The spokesman for the Saudi-led coalition Saudi Brigadier Gen Ahmed Asiri said that the coalition is not bound by to the truce declared by the United Nations (UN) claiming the Shiite forces known as Houthis do not commit it.
Asiri said on Saturday that coalition is not interested in a unilateral truce, calling it “counterproductive.”
His remarks on the website of the semi-official Saudi newspaper al Riyadh, cast doubt over the truce agreement.
The UN had announced on Thursday an “unconditional humanitarian ceasefire” in Yemen to begin on Friday midnight and last until the end of the Islamic holy month of Ramadan.
However, both Houthis and Saudi Arabia blamed each other for violating it since early Saturday.
The spokesman called for UN observes to monitor for violations.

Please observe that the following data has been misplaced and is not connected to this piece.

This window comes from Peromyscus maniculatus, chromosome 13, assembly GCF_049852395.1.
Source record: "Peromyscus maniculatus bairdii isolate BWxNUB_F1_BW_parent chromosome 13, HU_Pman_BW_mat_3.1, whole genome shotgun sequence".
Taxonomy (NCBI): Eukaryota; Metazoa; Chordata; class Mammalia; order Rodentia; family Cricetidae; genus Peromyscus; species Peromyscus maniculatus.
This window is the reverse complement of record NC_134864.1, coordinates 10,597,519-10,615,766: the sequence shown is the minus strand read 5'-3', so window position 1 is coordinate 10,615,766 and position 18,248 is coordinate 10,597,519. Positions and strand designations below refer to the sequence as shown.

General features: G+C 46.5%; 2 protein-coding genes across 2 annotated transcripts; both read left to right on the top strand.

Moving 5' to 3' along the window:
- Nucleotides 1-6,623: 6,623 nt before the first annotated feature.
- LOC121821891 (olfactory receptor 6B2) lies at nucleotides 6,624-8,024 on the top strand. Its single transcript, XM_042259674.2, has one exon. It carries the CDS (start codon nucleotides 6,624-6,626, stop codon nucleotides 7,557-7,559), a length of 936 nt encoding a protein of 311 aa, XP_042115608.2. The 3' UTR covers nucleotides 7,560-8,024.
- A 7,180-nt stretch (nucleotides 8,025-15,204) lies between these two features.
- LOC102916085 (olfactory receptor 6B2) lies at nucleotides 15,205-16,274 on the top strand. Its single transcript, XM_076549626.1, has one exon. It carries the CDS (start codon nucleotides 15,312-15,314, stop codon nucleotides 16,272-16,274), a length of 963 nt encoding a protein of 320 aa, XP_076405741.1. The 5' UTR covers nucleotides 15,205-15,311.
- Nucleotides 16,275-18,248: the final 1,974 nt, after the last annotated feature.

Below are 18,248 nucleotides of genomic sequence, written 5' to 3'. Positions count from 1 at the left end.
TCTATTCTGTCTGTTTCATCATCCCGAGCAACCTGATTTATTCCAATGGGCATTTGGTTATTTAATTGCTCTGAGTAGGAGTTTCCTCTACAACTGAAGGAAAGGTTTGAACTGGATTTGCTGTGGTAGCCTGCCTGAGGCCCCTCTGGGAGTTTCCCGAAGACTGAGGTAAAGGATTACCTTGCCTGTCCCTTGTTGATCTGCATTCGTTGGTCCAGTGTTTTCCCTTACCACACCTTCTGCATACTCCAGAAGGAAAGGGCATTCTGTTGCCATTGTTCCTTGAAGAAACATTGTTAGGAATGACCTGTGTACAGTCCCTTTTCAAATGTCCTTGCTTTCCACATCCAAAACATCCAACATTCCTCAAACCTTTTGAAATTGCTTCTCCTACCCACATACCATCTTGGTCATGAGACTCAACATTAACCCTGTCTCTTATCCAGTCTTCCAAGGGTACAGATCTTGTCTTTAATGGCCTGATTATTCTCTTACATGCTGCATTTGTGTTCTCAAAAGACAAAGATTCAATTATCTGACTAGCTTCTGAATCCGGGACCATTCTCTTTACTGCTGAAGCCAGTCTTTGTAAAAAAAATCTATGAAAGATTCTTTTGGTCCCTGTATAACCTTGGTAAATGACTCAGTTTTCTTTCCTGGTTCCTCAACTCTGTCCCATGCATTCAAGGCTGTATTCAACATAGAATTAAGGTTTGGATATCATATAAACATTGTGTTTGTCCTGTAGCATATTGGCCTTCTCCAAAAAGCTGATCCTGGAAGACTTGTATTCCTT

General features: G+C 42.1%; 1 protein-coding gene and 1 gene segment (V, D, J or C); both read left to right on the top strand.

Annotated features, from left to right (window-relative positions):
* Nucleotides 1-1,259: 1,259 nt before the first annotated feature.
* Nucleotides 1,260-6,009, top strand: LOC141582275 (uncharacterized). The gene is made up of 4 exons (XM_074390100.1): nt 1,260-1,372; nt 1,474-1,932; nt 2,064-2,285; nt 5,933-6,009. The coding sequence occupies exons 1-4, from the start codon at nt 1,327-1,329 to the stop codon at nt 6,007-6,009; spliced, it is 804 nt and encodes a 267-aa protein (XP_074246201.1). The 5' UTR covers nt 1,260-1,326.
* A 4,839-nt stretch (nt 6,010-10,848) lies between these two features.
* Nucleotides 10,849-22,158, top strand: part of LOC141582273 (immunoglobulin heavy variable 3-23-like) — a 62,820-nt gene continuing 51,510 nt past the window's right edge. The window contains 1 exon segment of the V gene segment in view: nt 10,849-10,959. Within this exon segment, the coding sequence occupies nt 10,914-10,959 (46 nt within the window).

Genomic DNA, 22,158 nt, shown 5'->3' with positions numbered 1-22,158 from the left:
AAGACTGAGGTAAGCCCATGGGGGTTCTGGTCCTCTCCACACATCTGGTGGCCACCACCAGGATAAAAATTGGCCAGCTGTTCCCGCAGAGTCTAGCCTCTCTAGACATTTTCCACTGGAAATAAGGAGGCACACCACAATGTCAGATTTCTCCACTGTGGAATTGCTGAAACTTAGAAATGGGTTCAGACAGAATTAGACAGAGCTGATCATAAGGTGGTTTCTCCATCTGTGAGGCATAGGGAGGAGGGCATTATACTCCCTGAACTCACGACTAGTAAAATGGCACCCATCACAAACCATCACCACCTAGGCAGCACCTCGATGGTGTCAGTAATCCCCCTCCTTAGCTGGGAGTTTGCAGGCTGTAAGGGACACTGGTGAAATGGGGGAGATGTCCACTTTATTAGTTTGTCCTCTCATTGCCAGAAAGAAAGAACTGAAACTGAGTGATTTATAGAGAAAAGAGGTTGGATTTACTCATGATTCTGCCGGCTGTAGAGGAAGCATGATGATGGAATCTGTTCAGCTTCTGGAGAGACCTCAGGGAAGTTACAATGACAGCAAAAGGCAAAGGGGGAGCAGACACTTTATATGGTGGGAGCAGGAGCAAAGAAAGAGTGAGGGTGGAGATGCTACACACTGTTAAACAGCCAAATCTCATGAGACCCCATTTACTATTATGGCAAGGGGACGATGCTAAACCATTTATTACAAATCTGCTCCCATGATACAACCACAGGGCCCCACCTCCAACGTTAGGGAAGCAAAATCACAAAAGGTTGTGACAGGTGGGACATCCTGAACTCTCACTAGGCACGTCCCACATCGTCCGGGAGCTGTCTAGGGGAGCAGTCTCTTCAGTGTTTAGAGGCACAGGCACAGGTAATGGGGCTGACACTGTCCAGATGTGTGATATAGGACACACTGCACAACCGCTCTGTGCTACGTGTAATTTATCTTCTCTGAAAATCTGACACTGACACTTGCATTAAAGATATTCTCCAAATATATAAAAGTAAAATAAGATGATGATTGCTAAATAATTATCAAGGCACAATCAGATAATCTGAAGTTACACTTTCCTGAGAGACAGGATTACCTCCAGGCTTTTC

Saudi-led air strikes, targeting the Iranian-backed Houthis since March, have killed more than 3,000 people in the conflict-torn Yemen so far.
The UN declared on Tuesday that there were at least 1,528 civilians among the 3,000 dead.
The conflict has caused displacement of another 1 million Yemeni civilians since the air war began.
Nearly half of the country's regions have been facing a food crisis and more than 80 percent of Yemen’s population has been in need of humanitarian aid, with 13 million facing food shortages.
The truce was aimed to allow charities to deliver aid to the 21 million people who are in need of humanitarian aid.
According to the UN, 9.4 million people have been suffering a lack of water.
The Houthis seized the capital Sanaa in September 2014, driving the president Abd Rabbuh Mansur Hadi out of Yemen to the Saudi capital, Riyadh.
Saudi Arabia and its Gulf allies started an aerial operation, dubbed “Decisive Storm” on March 26 to halt the Houthi advancement from Sanaa to Aden as they justified their involvement with the claim of “defending the legitimate government” of Hadi.